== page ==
NHRC fears clashes at project's hearing
The National Human Rights Commission (NHRC) has expressed concern that rights violations might mar today's public hearing into a controversial industrial estate planned for Songkhla's Chana district.
In the past violence has occurred between supporters and opponents of similar projects.
"We have closely monitored the situation in case it leads to human rights violations in the southern border province," Som Promrot, the human rights commissioner declared.
"We do hope that all stakeholders will exercise human right principles -- the right to participation, community rights and freedom of expression based on the country's interests. There must be acceptance and peace among all parties."
The public hearing, organised by the Southern Border Provinces Administrative Centre (SBPAC), the state agency that supports the building of the industrial estate, is taking place at a school in Chana district. The same agency is tasked with promoting peace in the restive southern province.
The public hearing is being held to sound out public reaction towards the planned industrial estate, which is proposed to be built on 10,800 rai in the coastal fishery district.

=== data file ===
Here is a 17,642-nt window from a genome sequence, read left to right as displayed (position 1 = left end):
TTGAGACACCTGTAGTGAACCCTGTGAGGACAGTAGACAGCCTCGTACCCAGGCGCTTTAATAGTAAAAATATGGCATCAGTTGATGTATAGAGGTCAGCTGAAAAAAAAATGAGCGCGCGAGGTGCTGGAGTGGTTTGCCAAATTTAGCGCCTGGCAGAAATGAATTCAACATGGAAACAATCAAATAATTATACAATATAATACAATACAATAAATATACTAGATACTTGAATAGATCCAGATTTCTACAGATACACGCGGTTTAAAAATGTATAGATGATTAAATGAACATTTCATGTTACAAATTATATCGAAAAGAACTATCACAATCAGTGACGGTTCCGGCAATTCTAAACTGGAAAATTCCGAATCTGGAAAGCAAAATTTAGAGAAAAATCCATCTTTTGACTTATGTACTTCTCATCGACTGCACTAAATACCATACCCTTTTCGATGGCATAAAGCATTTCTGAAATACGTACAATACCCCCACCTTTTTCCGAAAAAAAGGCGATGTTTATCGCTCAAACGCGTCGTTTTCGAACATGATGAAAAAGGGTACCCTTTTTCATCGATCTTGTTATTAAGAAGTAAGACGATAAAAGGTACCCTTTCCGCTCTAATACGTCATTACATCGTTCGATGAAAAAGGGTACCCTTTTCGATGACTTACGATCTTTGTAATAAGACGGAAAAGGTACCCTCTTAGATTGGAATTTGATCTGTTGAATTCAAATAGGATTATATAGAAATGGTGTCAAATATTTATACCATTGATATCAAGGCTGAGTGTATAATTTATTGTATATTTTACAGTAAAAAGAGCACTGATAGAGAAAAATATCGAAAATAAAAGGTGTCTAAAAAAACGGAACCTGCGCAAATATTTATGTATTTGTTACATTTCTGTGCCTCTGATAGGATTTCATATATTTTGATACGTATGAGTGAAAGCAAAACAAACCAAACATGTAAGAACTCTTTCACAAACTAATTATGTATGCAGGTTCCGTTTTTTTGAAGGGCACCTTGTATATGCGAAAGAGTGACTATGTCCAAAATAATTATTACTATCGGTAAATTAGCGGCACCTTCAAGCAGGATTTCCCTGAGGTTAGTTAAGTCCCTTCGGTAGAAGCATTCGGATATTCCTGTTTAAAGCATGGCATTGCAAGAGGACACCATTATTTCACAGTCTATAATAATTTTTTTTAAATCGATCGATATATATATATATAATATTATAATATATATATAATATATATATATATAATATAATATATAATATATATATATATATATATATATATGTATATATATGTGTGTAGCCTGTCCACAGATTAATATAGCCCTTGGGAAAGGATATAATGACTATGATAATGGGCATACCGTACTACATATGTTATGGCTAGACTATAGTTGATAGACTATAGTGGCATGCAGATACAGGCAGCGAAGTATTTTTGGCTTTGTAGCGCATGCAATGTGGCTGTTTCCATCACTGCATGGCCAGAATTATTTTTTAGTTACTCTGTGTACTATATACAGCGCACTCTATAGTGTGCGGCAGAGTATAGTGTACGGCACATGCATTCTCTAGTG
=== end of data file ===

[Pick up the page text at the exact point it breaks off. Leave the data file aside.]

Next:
NHRC has urged SBPAC to organise the event with transparency, showing both the pros and cons of the project, accompanied by a clear explanation in detail and with the discussion opened for supporters and opponents to express their opinions.
Meanwhile, security officials should carefully make sure their actions don't lead to confrontations, violence and human rights violations, said the NHRC.
Participants should also give due respect to the peaceful expression of opinions in a way that avoids violence, the NHRC added.
The cabinet in May last year approved in principle the Chana model city of future industry proposed by SBPAC, expressing its hope that it could be a hub for future technology such as robotics, renewable energy, train-making and deep seaports.
Ekkachai Isarata, secretary-general of NGO-COD in the south, said the project was opposed because the authority had changed the zoning of the land from agricultural to industrial, "which is not fair for the locals who need to have their green space for earning and living".
He accused politicians of backing the project because they had already bought land nearby.
"Local people don't oppose economic development but it should be in line with the local's livelihoods of fishing and farming." he said.